Edinburgh Fringe 2015: Editors’ Picks

Muse section Editors give you their best picks for this year’s Fringe

Image: Edinburgh Fringe Festival 2015

Image: Edinburgh Fringe Festival 2015

Shakespeare in the Garden: Brave Macbeth
Chris Owen, Music Editor

Because who hasn’t taken in the medieval gore and inexorable misery of Shakespeare’s Scottish Play and thought ‘this is crying out for a few pairs of jazz hands’? Brave Macbeth The Musical had a 5 star run in the 2013 Ed Fringe, and is returning to The Famous Spiegeltent armed with the same bounty of kilts, crown-swapping comedy and lyrical bathos. The three singing witches, who act as the chorus, are a highlight of this brilliantly silly play – prepare to hover through the fog and filthy air to a damn catchy 2/4 overture.


The Cambridge Footlights International Tour Show 2015:  Love Handles
Jaz Hayward, Features Editor

No trip to the Fringe is quite complete without checking out Cambridge’s renowned sketch troupe, Footlights. The amateur dramatics club, which has given us some of the biggest names in comedy, including Richard Ayoade, Stephen Fry, David Mitchell and John Cleese returns again this year to the festival as part of its international tour of its latest comedy show, Love Handles. Though the premise remains under wraps, we can expect great things from the group that year after year performs to sold-out theatres, and continues to impress both audiences and critics alike. Expect comedy at it rawest and finest from the Cantabrigians: making us cry with laughter since 1883.


Phyllida Barlow
Joel Down, Deputy Arts Editor

Contemporary art is meant to turn the art world upside down, with new innovations; shocking structures and a host of way-too-revealing exhibits the expected standard. So it’s no surprise that Tate-favourite, Phyllida Barlow has been commissioned to turn the Fruitmarket gallery on its head for Edinburgh Fringe. Having developed a style that simply mocks the concept of gallery space and the art that is meant to fill it, the Geordie artist is exactly the right sort of daring pioneer needed to attempt this feat. Her work generally looks like someone has grabbed the contents of a builder’s skip and stuck nails in it at the parts which seem right, creating colossal tangible structure out of basic material such as cardboard or balsa wood. A carpenter’s conundrum. How this will translate into flipping the dimensions of a gallery remains to be seen, but it’s this kind of provocative experiment – designed to disorient the viewer – that makes Edinburgh Fringe such a head-turning event.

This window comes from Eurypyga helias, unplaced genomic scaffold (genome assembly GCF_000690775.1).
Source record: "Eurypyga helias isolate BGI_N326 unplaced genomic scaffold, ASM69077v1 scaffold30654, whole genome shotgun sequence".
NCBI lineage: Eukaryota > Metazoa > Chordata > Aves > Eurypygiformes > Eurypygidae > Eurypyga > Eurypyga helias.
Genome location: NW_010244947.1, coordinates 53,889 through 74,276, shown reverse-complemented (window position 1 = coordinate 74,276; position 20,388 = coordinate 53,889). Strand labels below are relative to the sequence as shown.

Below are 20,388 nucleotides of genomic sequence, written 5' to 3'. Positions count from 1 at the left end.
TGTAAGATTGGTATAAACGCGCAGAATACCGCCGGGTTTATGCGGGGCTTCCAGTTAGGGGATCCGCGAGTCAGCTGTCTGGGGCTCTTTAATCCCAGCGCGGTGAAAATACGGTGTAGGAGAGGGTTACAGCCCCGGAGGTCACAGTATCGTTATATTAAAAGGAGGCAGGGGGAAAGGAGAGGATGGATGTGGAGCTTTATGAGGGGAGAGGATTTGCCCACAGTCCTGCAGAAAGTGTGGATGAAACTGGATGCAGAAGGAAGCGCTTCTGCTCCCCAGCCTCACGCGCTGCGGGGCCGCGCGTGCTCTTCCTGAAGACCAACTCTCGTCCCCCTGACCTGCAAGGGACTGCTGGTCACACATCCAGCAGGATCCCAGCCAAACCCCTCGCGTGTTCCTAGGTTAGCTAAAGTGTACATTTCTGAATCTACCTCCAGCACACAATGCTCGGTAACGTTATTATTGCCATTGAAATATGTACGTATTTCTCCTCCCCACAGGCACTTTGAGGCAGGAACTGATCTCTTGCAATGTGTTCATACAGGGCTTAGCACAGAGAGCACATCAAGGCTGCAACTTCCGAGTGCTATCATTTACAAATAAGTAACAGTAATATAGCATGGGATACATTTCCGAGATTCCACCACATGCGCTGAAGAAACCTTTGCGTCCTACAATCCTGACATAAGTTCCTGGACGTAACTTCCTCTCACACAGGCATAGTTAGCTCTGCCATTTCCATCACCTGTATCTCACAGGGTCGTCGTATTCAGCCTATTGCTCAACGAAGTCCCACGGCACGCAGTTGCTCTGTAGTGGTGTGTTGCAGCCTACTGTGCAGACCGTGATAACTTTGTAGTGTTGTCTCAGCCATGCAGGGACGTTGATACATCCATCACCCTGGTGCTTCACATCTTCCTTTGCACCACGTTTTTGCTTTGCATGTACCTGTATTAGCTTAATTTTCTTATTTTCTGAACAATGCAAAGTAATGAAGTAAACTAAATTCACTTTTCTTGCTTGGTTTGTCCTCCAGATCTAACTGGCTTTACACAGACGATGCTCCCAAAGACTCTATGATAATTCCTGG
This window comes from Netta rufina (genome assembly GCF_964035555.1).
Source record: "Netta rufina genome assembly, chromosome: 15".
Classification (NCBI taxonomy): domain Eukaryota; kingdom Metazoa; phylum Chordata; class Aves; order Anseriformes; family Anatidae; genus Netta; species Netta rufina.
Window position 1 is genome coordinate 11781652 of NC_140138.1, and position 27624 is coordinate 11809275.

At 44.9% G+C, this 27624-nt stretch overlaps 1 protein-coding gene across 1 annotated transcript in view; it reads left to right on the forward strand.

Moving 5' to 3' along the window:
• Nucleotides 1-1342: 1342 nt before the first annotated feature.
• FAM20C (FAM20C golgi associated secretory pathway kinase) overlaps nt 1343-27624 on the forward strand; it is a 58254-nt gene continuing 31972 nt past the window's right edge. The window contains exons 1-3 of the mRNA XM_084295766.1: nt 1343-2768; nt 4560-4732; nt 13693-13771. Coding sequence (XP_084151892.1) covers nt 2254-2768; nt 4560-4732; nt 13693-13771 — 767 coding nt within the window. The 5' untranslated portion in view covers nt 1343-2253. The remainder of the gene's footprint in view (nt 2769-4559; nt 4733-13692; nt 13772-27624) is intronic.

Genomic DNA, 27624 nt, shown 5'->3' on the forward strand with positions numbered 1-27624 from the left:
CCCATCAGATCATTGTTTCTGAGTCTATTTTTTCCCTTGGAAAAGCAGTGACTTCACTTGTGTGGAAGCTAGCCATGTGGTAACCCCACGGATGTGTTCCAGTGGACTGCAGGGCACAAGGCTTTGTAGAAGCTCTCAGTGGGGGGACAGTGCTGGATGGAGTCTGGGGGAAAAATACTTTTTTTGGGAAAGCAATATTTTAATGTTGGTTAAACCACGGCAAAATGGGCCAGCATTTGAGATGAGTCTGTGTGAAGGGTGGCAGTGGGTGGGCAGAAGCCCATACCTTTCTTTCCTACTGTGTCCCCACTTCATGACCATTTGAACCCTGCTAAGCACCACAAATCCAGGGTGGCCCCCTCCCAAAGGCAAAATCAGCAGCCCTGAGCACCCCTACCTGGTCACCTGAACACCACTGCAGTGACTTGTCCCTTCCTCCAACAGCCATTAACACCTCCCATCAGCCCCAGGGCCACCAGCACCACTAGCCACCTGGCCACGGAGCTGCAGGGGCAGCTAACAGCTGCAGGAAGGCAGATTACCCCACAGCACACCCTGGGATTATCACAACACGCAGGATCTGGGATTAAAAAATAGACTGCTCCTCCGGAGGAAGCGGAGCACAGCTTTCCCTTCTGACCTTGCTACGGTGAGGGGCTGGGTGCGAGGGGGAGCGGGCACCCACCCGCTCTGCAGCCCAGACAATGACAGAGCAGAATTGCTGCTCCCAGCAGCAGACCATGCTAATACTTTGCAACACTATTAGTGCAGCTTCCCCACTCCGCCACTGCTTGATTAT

Carol Ann Duffy and John Sampson
Lily Papworth, Arts Editor

Carol Ann Duffy, at the Fringe, reading poetry – need I say more? This incredible poet laureate will be reading from a number of her collections, such as The World’s Wife and The Bees. She will also be accompanied by the wonderful John Sampson, who shall be using a variety of instruments – old and new – to provide a medley of musical classics.

Considering the power of Duffy’s words, just imagine what it would be like to hear the great woman speak them herself. The English Literature student within me cannot recommend this more, you would be silly to miss it.


The 153rd Edinburgh International Exhibition of Photography
Jack Richardson, Deputy Features Editor

The 153rd Edinburgh International Exhibition of Photography will once again make an appearance at the Edinburgh Festival, and provide some time for contemplation and observation in amongst the bustle, and chuckling that grips the city at this time of year. One of the few print-only exhibitions left in the industry, competition for a spot amongst the roughly 200 photographs is fierce, and features artists from all over the world, professional and amateur. Not only is this a chance to see work from photographers upcoming and established, but also to appreciate photography in a medium far more tangible than most digital work today.

One comment

  1. 14 Aug ’15 at 4:23 pm

    Kate McGregor

    We would loved to have heard Carol Ann Duffy reading her poetry. We are a group of five, aged 70 plus. Ms Duffy’s words were lost to us, her voice did not carry especially when we were looking at her back, or side. Why the stage could not have been placed at the top of the studio with everyone looking forward we just didn’t understand. We had a 7 hr round trip for this. Very very disappointing. John Sampson was wonderful.

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